This is super common and happens for a variety of reasons, the most frequent being what you ate (or didn’t eat) at lunch, lack of sleep and fatigue. Also, your body’s natural circadian rhythm (your body clock) releases the sleepy hormone melatonin between 2-4pm. While hugely inconvenient, this suggests we humans are actually designed to want a nap around this time, all of which contributes to a massive feeling of ‘meh’ around 3pm. Here’s how beat it:
Don’t have a carb-heavy lunch. White breads, pastas, potatoes and chips (simple carbs, not made from whole grains), cause a spike in blood sugar followed by a dramatic drop. This is why wolfing a giant jacket potato can leave you feeling slow and drowsy mid-afternoon. Having complex carbs instead – wholewheat bread, brown rice, wholegrain pasta – with things like nuts, salmon, yoghurt, spinach, sweet potatoes and seeds should provide you with more energy to last the afternoon.
Equally, don’t skip lunch. We get more grouchy, tired and exhausted the hungrier we are. Getting hangry is very real. Listen to your body. If you’re hungry, eat. If you’re bloated and sluggish, change what you’re eating. We often ignore what our bodies are telling us through routine or because of stress.
Leave your desk. Have a walk. There is evidence that short regular breaks are more beneficial than long less-regular breaks. So start scheduling in five minute wanders every hour. Stretch your limbs and get a change of scenery, giving your mind and body a time-out. If you can, pop outside. Daylight is the natural antidote to sleepiness, reducing the melatonin in your system so you feel more awake.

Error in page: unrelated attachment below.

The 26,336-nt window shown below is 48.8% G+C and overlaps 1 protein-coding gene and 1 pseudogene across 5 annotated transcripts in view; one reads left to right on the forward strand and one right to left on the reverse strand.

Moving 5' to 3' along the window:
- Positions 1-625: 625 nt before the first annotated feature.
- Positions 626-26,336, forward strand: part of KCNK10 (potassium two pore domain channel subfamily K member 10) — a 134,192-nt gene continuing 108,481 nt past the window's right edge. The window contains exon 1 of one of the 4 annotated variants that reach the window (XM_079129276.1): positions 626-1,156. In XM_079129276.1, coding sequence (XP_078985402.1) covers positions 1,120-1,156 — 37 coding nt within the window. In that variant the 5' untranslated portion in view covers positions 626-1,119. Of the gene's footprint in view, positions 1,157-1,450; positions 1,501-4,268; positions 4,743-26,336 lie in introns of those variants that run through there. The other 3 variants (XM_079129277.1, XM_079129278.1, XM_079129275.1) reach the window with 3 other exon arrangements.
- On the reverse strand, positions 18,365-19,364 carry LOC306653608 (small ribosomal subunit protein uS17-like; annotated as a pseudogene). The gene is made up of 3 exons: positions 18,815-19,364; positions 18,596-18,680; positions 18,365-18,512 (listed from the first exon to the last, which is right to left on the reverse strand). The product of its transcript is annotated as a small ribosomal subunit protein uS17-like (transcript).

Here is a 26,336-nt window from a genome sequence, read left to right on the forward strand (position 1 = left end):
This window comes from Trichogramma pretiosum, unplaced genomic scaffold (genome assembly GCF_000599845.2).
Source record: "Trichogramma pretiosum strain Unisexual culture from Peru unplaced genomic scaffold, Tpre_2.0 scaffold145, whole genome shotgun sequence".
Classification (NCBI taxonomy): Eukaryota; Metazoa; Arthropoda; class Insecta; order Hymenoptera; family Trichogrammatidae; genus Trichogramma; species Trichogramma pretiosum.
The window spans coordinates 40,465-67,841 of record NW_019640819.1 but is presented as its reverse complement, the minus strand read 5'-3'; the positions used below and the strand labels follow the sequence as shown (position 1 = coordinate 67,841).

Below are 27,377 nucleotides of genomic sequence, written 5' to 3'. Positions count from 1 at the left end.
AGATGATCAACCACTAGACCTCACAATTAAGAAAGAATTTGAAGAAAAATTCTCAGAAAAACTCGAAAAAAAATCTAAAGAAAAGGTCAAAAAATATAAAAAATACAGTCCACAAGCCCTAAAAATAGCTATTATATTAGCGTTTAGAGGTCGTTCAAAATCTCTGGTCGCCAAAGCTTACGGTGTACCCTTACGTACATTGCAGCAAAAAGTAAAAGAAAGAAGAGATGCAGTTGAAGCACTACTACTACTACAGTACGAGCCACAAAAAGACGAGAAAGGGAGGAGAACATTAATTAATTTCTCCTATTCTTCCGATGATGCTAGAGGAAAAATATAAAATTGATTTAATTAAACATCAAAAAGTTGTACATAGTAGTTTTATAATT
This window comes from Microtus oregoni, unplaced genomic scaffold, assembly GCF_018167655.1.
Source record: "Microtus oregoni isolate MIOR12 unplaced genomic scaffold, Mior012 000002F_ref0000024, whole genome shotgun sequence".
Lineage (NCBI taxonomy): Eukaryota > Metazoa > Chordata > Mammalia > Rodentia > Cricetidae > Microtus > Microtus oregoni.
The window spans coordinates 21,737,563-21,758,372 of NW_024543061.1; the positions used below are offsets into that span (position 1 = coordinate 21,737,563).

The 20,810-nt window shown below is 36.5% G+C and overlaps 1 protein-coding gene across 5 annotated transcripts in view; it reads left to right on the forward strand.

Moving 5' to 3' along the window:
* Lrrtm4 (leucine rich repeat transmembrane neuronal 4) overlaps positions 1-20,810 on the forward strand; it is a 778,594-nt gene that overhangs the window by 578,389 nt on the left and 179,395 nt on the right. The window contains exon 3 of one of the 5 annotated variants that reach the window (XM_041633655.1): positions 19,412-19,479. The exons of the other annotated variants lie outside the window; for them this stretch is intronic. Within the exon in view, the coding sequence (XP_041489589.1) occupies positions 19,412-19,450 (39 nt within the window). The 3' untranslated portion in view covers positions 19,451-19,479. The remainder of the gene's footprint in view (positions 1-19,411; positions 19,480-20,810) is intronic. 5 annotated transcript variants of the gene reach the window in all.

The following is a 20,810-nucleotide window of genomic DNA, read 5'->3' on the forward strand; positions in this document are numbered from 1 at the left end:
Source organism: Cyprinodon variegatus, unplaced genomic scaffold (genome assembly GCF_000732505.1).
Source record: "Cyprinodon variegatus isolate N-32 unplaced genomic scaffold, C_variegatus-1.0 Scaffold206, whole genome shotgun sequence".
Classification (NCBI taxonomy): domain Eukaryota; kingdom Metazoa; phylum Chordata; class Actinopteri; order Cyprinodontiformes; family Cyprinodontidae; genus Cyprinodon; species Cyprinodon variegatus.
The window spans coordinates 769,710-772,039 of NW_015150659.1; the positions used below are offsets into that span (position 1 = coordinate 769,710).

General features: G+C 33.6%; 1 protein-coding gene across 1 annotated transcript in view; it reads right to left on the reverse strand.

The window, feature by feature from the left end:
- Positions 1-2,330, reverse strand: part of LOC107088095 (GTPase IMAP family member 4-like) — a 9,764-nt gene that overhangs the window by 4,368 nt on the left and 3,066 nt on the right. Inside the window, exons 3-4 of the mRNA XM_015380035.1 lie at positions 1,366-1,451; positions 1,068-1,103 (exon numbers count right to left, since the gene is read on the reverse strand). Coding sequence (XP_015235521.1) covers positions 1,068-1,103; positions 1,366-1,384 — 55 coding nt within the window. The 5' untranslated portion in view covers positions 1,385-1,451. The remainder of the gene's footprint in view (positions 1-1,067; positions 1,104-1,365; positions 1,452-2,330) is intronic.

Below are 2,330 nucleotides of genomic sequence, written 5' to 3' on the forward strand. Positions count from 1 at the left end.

Sitting down for eight hours a day simply isn’t good for you, so it might be worth considering using a standing desk. Standing gives an impression of urgency and so makes your body feel more energised, improving your concentration. If your company is up for it, ask to give one a try in the office.
Listen to energetic, uplifting music. Whether you’re into Slipknot or Sade, music can completely change your mood and, in so doing, make you feel more awake.
If you can, sneak off somewhere and try to grab a 20-minute nap, which has been proven more beneficial than sleeping for an extra 20 minutes in the morning. It refreshes the brain, increases performance and gets rid of that sluggish feeling.
Look into improving your sleep routines at night. There are lots of books that will help combat insomnia and disrupted or irregular sleep (including mine, This Book Will Make You Sleep. Sound the self-promotion klaxon). Sleeping well at night relieves stress, improves concentration and boosts energy levels. It’s too big a subject to go into here, but how well you sleep at night can end up dictating your day. Being proactive about looking into it will make sleeplessness feel less all-consuming.